show standard error of the mean.
There was also a three-way interaction for the Echo: female
shadowers showed less alignment toward the Echo with the
female TTS voice than to the male TTS voice [β=-0.01, t=-
3.03, p<0.001]. The releveled model (ref = Echo) showed
only a two-way interaction for the Nao: both male and female
shadowers aligned to the male Nao more than the female Nao
[β=1.24e-02, t=2.85, p<0.01]. The releveled model for
gender (ref = female) showed that males aligned to the male
Furhat more [β=1.92e-02, t=4.39, p<0.001] and to the male
Echo less [β=-1.32e-02, t=-3.03, p<0.01] (in blue, Figure 3).
A post-hoc analysis on the data for male shadowers/male
model talkers confirmed no significant difference for the Nao
and Furhat, but both showed greater alignment than the Echo
[β=-2.61e-02, t=-2.96, p<0.01].
Post-hoc Analysis: Alignment and Ratings
We additionally conducted post-hoc analyses to test whether
participants’ ratings of the model talkers (e.g., age,
friendliness, human-likeness, interactiveness) mediated their
alignment patterns. The four ratings were included as
additional independent variables in separate logistic
regression models run on similarity ratings responses, with
identical fixed and random effects structure: Model Talker
System*Model Talker Gender*ShadowerGender*Rating +
(1 + Model Talker System | Shadower) + (1|Rater) +
(1|Word).
Results
None of the models revealed significant main fixed effects
for any of the ratings; yet, there were interactions between all
ratings and Model Talker System. For age, we found an
interaction with age ratings of the model talkers and degree
of alignment: participants showed more alignment toward the
female Echo when they rated the voice as being older
[β=2.45e-03, t=2.16, p<0.05]. Age ratings did not influence
alignment patterns toward the Furhat model talkers. The
releveled model showed that female shadowers displayed
less alignment toward the female Nao voice as ratings of its
age increased [β=-1.75e-03 t=-2.04, p<0.05].
Friendliness also interacted with alignment patterns toward
particular model talkers: participants showed less alignment
toward the Furhat talkers when they were rated as being
friendlier [β=-9.8e-04, t=-2.8, p<0.05] and no effect for the
Echo talkers. The releveled model showed greater alignment
toward the Nao voices as they were rated as being friendlier
[β=6.8e-04, t=2.5, p<0.05].
For ratings of human-likeness of the system, several
interactions were computed as significant: first, there was less
alignment toward the female Furhat if it was rated as being
more human-like [β=-3.7e-04, t=-2.1, p<0.05]. Additionally,
the model revealed there was less alignment for female
shadowers toward the female Echo if it was rated as being
more human-like [β=6.0e-04, t=-2.6, p<0.001]. The model,
releveled in order to unpack the comparison with the Nao
system and the other devices, also revealed that shadowers
displayed alignment patterns toward the Nao system as a
function of their human-likeness ratings: there was more
alignment toward the female Nao if it was rated as being more
human-like [β=8.0e-04, t=3.4, p<0.0001].
The model with how interactive-inert the talker was
revealed just one interaction: shadowers displayed even less
alignment toward the female Echo with less interactive
ratings [β=-7.2e-04, t=-3.0 p<0.001]. There was no effect for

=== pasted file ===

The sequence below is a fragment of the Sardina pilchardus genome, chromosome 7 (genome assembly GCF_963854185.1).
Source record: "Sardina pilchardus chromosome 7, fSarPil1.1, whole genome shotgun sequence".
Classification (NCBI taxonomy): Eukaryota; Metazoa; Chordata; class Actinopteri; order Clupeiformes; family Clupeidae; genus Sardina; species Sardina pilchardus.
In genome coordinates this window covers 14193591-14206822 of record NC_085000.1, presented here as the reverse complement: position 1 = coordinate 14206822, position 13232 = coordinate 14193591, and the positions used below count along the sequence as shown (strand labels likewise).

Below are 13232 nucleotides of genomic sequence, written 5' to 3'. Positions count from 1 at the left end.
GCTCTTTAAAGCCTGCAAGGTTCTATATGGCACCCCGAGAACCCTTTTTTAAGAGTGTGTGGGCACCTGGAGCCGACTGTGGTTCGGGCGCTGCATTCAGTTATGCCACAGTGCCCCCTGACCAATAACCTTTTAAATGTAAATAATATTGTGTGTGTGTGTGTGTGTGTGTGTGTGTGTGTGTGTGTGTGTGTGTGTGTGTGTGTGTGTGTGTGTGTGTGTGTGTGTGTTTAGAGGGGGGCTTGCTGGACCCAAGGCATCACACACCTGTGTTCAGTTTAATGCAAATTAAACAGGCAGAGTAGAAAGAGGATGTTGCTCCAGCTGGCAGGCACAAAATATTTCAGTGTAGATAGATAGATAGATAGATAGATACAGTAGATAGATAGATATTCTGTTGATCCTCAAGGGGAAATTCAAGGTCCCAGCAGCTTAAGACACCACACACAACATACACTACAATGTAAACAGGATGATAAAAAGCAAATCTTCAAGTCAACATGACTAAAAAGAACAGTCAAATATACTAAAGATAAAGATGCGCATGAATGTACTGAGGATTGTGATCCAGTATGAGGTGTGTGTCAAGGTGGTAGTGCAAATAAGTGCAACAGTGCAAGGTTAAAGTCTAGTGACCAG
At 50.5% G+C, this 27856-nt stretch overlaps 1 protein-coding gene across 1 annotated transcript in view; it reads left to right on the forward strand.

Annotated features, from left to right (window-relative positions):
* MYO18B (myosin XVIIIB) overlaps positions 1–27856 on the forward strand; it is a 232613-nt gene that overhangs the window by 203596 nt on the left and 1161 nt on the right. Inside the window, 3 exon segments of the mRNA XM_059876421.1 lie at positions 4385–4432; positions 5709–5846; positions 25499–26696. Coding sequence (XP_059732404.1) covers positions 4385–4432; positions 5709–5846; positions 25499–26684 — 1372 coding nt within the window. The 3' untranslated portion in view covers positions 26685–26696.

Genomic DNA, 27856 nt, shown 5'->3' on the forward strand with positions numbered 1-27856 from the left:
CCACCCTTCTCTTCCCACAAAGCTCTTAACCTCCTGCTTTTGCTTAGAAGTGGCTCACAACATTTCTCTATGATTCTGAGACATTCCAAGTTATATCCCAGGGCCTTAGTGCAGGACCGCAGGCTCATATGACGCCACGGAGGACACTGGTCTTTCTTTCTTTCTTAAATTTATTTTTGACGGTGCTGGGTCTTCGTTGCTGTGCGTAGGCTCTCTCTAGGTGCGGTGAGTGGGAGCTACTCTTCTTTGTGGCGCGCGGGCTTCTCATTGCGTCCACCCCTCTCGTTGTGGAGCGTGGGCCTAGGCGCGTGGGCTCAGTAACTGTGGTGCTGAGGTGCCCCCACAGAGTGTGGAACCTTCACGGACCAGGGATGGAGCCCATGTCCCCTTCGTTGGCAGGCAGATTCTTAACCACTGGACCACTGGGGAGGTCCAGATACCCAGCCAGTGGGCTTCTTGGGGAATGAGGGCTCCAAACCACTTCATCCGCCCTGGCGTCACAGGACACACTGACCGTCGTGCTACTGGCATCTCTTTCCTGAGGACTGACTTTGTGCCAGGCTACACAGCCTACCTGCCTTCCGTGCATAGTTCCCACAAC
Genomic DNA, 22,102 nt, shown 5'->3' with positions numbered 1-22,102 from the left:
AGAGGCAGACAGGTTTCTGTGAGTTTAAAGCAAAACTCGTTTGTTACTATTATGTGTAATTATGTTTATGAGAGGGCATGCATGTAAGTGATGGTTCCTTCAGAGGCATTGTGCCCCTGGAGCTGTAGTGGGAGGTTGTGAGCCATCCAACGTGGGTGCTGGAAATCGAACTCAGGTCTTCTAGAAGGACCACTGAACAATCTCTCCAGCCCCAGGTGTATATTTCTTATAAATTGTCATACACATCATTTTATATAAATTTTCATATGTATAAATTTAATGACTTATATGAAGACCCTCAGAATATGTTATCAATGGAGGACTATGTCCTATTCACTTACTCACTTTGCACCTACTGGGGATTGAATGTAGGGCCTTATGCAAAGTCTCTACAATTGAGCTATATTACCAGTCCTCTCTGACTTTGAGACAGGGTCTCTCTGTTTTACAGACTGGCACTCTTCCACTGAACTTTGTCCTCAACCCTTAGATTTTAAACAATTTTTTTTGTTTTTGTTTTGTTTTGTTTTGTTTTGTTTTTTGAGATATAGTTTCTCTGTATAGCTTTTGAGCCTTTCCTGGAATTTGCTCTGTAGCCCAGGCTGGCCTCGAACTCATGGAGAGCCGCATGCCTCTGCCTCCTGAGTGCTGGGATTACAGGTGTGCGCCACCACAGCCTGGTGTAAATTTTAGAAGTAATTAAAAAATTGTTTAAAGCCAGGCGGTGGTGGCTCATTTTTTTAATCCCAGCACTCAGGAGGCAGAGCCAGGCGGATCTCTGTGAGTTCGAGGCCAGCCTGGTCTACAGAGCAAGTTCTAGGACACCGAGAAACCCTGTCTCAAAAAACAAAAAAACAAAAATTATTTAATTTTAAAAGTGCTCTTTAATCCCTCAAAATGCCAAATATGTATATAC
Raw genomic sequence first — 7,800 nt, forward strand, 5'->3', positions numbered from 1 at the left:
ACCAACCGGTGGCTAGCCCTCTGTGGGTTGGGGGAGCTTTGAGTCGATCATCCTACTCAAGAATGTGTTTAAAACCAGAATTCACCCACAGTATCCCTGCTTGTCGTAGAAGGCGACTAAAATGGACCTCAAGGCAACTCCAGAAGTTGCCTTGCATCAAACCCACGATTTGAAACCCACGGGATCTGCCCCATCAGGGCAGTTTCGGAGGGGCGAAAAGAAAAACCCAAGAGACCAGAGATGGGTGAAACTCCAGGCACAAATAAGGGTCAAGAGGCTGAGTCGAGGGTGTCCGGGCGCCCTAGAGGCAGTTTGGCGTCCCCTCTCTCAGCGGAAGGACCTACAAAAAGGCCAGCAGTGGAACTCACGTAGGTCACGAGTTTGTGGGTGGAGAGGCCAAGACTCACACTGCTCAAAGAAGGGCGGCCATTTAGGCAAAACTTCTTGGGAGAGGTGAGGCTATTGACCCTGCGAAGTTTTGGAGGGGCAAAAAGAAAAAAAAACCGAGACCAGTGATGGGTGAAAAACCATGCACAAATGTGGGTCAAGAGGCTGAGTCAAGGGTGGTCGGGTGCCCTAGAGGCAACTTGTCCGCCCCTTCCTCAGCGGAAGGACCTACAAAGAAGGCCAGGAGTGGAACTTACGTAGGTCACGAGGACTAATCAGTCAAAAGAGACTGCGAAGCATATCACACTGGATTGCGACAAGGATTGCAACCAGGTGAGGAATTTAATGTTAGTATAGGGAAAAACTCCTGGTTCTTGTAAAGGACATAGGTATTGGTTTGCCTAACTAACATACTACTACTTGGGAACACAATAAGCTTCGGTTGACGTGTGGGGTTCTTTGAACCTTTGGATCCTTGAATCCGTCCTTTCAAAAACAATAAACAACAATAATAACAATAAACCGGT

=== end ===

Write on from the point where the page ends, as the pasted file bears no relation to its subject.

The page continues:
Furhat talkers. The releveled model showed a different
pattern toward the Nao: shadowers displayed greater
alignment toward the female Nao with increasing
interactiveness ratings [β=9.0e-04, t=4.1 p<0.001].
Discussion
This study was designed to test whether patterns of vocal
alignment toward male and female TTS voices are realized
gradiently, on the basis of the physical form of the device
producing the speech, varying from very non-human-like (a
cylindrical speaker) to more human-like (a human-shaped
bust). In general, participants aligned toward the male TTS
voices to a greater extent, in line with gender-mediated
patterns observed in prior work on human and Siri voices
(e.g., Cohn et al., 2019; Pardo, 2006). That we see
applications of this gender-mediated social ‘rule’ from
human-human interaction to human-AI interaction supports
predictions made by the CASA framework (Nass et al., 1997,
1994): participants applied gender-mediated patterns to their
alignment during interactions with AI systems.
Additionally, we observed gender asymmetries based on
both shadower and model talker gender. Female participants,
in general, displayed greater alignment to the male TTS voice
across systems. These findings parallel those in the human-
human literature. For example, in a shadowing experiment
with disembodied voices (and no images), female shadowers
aligned more to the male talkers, while male shadowers
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aligned equally toward both male and female voices (Namy
et al., 2002). We see these patterns borne out in the present
study for the Amazon Echo responses (females aligning to
the male TTS voice more; males aligning to both genders
equally). Yet, when more social cues are available (e.g., in a
more human-like form: Furhat), we observe that alignment
may vary based on same- versus mixed-gender
shadower/model talker pairs. This suggests that the amount
of social information available and characteristics of the
participants may shape the degree of alignment more
generally.
Furthermore, we found some evidence in support of our
proposal of AI personification gradience: degree of vocal
alignment increased as degree of personification of the device